Daniel's article was published in The Legal Diary, 31 March 2023, and can be found here.
The Ongoing Impact of Sanctions against Russia on the Aviation Industry
The sanctions imposed on Russia have caused significant disruption to the aviation industry. Prior to the Ukraine conflict, Russia was a fertile market to enter into lease agreements and partnerships. Sanctions have now brought these aviation dealings with entities connected to Russia largely to a halt.
UK companies are prohibited from entering into transactions with Russia to supply aviation equipment and partnerships with Russian airlines have been banned. Monies and aviation equipment allocated for a transaction between UK and Russian businesses prior to the war therefore now must be directed elsewhere.
It is particularly problematic for UK companies holding existing lease agreements with those Russian entities impacted by sanctions. UK companies are prevented from supplying aircraft and parties cannot perform their contractual obligations to comply with the terms of an existing lease. This has led to significant tension and difficulties for companies to depart from an existing commercial agreement. For those lease agreements with arbitration clauses, this is complicated further by a Russian Supreme Court decision last year deciding that the Russian Arbitrazh courts would have exclusive jurisdiction over commercial disputes impacted by sanctions, regardless of a contractual provision of a different forum.
To muddy the waters further, a Russian law implemented and signed by President Putin in March last year, which permits Russian airlines to register foreign owed aircraft as Russian owned, still stands. This development has substantially added to the difficulty of leasing companies retrieving foreign aircraft from Russian parties and foreign aircraft therefore continue to be operated by Russian airlines without the consent of the manufacturer or lessor of the aircraft.
What is more problematic, particularly for aircraft manufacturers, is that Russian connected operators rely on foreign countries for aircraft resources and maintenance services. Now that sanctions limit the supply of these services, this raises safety concerns for aircraft which are under equipped or insufficiently serviced. An incident involving one of these foreign aircraft, even if beyond the control of the aircraft manufacturer, may still have a devastating impact on the aircraft manufacturer and its reputation.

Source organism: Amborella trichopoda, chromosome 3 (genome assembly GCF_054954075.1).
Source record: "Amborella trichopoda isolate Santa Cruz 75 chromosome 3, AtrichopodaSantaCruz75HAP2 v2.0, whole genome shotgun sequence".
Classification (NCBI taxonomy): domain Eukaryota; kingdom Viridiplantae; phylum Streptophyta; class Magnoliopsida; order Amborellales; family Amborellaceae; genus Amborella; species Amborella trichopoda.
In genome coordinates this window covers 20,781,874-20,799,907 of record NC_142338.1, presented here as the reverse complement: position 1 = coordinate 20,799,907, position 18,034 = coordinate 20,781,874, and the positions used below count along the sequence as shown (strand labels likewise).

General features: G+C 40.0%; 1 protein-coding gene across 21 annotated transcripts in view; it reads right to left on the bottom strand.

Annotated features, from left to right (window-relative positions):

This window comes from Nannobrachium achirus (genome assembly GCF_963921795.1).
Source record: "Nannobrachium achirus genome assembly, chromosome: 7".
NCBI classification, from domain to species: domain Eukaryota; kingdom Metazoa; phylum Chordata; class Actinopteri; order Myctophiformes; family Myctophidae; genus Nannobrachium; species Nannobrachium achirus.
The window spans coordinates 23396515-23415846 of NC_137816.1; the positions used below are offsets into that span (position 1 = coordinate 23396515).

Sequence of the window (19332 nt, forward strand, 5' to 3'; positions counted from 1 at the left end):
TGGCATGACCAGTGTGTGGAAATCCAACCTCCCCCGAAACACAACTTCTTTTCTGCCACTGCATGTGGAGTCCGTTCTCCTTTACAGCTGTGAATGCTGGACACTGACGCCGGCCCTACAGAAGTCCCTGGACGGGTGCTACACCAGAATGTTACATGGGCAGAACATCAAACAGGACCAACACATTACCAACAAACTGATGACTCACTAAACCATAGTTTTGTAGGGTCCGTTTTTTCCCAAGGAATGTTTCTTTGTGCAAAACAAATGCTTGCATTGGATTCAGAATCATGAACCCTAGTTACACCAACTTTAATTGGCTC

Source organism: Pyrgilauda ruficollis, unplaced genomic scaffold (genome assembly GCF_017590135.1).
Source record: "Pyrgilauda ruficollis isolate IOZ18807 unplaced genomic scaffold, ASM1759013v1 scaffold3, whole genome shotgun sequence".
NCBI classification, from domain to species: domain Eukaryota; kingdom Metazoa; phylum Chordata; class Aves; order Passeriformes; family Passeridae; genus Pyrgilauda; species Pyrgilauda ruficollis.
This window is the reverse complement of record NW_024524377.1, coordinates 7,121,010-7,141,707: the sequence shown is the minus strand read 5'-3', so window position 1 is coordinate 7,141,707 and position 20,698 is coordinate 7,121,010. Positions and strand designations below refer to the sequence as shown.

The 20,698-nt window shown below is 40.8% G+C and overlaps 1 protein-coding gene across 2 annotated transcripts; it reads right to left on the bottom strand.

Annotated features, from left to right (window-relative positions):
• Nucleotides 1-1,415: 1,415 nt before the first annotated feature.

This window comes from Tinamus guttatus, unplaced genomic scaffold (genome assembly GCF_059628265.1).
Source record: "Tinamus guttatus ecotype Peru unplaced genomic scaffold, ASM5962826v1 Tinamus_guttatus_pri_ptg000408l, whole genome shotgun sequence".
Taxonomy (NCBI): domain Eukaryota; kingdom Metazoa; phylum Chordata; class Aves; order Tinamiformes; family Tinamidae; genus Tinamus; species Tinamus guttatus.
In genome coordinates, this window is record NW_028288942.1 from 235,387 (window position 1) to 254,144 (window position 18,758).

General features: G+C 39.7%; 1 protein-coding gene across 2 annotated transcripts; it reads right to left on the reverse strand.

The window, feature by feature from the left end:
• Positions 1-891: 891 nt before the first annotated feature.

An additional grievance is that insurance arrangements for both aircraft manufacturers and leasing companies are further complicated by the prohibitions imposed by sanctions. In an ongoing UK High Court dispute, insurers are disputing that Russian seizure of aircraft is a loss under the insurance policy.
Due to the wide breadth of sanctions, aircraft lessors unfortunately have limited actions available to them to remedy or mitigate the losses arising from the disruption to lease agreements with parties connected to Russia. It remains to be seen in this tense global political climate if other nations will be drawn into the conflict, which would complicate the situation and multiply the issues facing the industry.
Industry participants will seek to draw lessons from this recent experience. In lease agreements with other non-UK companies, that are not currently impacted by sanctions, a clause could be inserted accelerating the period for leased aircraft to be returned upon termination of the lease, in the event of military conflict. In addition, considering the ongoing UK High Court dispute, insurance policies should be reviewed to capture a range of possible risks associated with sanctions measures and government imposed counter measures.
Including at least some further certainty in lease agreements and insurance contracts may help to avoid more confusion in the future should the existing conflict escalate further.